Politics & Government

Stimulus money helps homeless schoolchildren

ROCKY MOUNT, N.C. — Downtown Rocky Mount in eastern North Carolina offers a horizon of shuttered businesses, along with a stretch of houses with boarded-up windows and vacant porches.

Forbes magazine now ranks Rocky Mount, once a vibrant manufacturing hub, as one of the 10 most impoverished cities in America, with an unemployment rate hovering at a dismal 13 percent and a county crime rate that's almost double the national average.

The area's woes have contributed to another number that's rising: homelessness among children.

The Nash-Rocky Mount Public Schools system had at least 564 homeless students for the 2009-10 school year, up 9 percent from last year. North Carolina ranks as the ninth worst state in the country for the risk of child homelessness, with a 48 percent increase in homeless youth from 2006.

About $70 million from the American Recovery and Reinvestment Act, also known as the stimulus bill, is to bolster a federal program aimed at helping homeless children. The money will assist cash-strapped school districts in complying with the McKinney-Vento Homeless Assistance Act, a federal mandate to help remove some of the obstacles that prevent homeless students from attending school.

North Carolina received $1,627,010 in stimulus money under the McKinney-Vento act. Nash County, which includes Rocky Mount, got $44,248.

The Nash-Rocky Mount Public Schools hired Joyce Hunt, a case manager, last November with most of its stimulus money. Her job is to connect the district's homeless youth with social and academic services.

"The school will contact me with a specific concern and I can follow up directly," Hunt said. "I just . . . say, 'Hello, I'm just checking in. Do you need anything: pencils, help with homework?' "

Carol Eatman oversees the school district's homeless education program. Before Hunt's position was created, Eatman said, the district struggled to address the needs of homeless students.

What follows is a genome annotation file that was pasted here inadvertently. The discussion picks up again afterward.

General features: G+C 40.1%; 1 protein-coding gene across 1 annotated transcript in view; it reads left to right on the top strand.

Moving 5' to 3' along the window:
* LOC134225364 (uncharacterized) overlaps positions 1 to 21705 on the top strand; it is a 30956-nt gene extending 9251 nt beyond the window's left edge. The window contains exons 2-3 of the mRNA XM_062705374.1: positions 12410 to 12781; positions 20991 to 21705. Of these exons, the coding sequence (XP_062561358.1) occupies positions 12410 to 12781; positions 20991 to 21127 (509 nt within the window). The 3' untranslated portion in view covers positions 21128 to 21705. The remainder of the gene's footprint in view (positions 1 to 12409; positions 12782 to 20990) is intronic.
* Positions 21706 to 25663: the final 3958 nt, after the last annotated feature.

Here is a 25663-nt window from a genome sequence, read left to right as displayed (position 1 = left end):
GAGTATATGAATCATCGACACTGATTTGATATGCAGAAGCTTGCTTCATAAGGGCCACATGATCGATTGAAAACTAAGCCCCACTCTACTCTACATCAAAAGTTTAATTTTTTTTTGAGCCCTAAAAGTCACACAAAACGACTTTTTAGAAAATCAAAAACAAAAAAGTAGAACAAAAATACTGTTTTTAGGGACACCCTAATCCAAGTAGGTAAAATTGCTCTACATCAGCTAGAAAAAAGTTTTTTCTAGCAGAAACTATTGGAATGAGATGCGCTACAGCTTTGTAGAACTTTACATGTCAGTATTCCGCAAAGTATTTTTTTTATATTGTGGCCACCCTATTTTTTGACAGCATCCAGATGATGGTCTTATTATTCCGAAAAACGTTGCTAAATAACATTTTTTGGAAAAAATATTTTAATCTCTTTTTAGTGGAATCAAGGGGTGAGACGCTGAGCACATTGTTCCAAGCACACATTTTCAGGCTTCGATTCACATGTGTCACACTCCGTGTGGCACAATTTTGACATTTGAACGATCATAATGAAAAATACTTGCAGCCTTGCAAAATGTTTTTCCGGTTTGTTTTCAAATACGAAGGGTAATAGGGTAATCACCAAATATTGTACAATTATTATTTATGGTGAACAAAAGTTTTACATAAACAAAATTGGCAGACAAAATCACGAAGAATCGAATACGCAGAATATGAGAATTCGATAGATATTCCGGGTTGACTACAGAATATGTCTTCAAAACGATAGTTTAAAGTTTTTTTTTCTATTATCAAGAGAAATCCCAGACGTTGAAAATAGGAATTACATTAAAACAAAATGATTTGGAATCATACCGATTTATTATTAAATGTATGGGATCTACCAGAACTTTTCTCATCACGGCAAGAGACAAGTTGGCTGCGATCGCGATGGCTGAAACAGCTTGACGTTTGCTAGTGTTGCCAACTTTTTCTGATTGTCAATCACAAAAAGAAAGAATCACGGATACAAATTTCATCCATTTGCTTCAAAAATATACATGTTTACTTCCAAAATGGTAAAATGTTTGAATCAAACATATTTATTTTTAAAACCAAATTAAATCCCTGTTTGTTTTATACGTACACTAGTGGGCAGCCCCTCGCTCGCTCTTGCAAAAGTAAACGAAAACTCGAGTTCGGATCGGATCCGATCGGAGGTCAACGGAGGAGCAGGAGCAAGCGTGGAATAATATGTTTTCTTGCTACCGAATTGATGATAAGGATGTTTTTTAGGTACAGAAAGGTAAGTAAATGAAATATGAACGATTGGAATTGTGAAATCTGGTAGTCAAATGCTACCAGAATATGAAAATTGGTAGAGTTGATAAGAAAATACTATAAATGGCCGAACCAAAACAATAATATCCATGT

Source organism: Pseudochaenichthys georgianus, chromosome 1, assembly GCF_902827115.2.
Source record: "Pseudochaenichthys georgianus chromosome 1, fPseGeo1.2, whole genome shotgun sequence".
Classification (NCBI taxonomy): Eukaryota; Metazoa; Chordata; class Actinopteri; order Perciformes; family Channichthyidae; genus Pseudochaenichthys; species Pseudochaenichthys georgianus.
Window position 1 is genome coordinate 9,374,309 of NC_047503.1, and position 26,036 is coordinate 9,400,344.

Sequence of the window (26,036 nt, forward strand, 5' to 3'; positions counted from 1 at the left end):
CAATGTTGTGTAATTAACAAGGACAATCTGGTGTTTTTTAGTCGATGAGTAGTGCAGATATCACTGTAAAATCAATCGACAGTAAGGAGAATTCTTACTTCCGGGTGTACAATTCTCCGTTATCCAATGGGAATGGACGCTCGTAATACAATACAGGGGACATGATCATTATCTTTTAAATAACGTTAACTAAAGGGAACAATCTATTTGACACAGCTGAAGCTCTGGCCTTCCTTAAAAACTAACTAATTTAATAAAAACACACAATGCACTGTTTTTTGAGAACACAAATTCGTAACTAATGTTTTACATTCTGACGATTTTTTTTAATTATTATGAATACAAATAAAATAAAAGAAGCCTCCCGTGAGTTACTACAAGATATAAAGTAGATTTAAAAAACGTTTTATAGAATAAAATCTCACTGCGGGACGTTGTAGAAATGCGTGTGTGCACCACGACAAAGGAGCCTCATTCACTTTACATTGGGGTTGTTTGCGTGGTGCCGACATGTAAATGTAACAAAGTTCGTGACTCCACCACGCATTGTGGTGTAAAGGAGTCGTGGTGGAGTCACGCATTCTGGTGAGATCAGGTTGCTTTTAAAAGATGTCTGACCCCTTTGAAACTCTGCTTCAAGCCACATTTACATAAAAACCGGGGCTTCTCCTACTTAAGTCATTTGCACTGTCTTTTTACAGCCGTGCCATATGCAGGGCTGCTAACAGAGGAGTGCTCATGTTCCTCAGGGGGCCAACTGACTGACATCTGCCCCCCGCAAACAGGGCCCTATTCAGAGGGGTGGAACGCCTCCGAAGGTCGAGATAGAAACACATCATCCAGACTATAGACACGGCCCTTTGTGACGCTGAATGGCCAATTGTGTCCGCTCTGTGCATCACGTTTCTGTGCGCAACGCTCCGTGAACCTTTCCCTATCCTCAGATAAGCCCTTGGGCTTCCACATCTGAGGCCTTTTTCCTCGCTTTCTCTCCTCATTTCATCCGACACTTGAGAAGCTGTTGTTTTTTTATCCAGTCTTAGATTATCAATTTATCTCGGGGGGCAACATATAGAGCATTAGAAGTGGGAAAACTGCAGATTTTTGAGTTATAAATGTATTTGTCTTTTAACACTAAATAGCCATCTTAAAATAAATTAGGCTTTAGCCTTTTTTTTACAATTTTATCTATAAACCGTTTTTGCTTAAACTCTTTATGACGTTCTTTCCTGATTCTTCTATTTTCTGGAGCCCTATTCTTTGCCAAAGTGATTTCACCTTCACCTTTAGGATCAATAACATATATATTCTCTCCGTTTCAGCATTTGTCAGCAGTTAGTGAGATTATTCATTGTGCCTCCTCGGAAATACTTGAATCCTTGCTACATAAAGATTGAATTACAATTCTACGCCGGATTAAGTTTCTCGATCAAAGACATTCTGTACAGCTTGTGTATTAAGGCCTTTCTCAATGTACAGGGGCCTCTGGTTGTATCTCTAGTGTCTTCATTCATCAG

"When you have social workers who have up to four schools and service all the children, you're very limited in the amount of focus you can put just on this growing population," Eatman said.

District officials are trying to find a way to sustain Hunt's position once the stimulus money is gone. Eatman hopes that McKinney-Vento funds will fill the gap.

"It's an uphill battle making sure we have the funds for next year," said Barbara Duffield, the policy director of the National Association for the Education of Homeless Children and Youth.

Diane Nilan, the founder and president of the homeless youth advocacy group HEAR US, charged that the federal government is "almost clueless" and has largely ignored America's estimated 1.5 million homeless children in dealing with the recession.

"When you look at what you're getting and what the need is, it's pathetic," Nilan said.

For now, though, in Rocky Mount, Hunt is the embodiment of stimulus spending on homeless youth. She uses her position to invest in the dreams of homeless youth.

Rosella Campbell, 14, is one of the students Hunt monitors. She and her father, Rodney, live at the Bassett Center, a community shelter in Rocky Mount.

"I wouldn't want her to grow up with the lack of education I have," her father said, clinging to his daughter's certificates and awards. "I want her to be the smartest person in the world."

Rosella, holding up a "Battle of the Books" trophy she won in a regional competition, said later that she'd try.

"I know I can have a chance," she said, peering out the windows of her school bus to a diorama of foreclosed dreams.

"I'm going to try to really grab it with all my might and not let it go. I'm going to try to be the best me I can be."

(Bohn and Oduah are June graduates of Northwestern University's Medill School of Journalism.)


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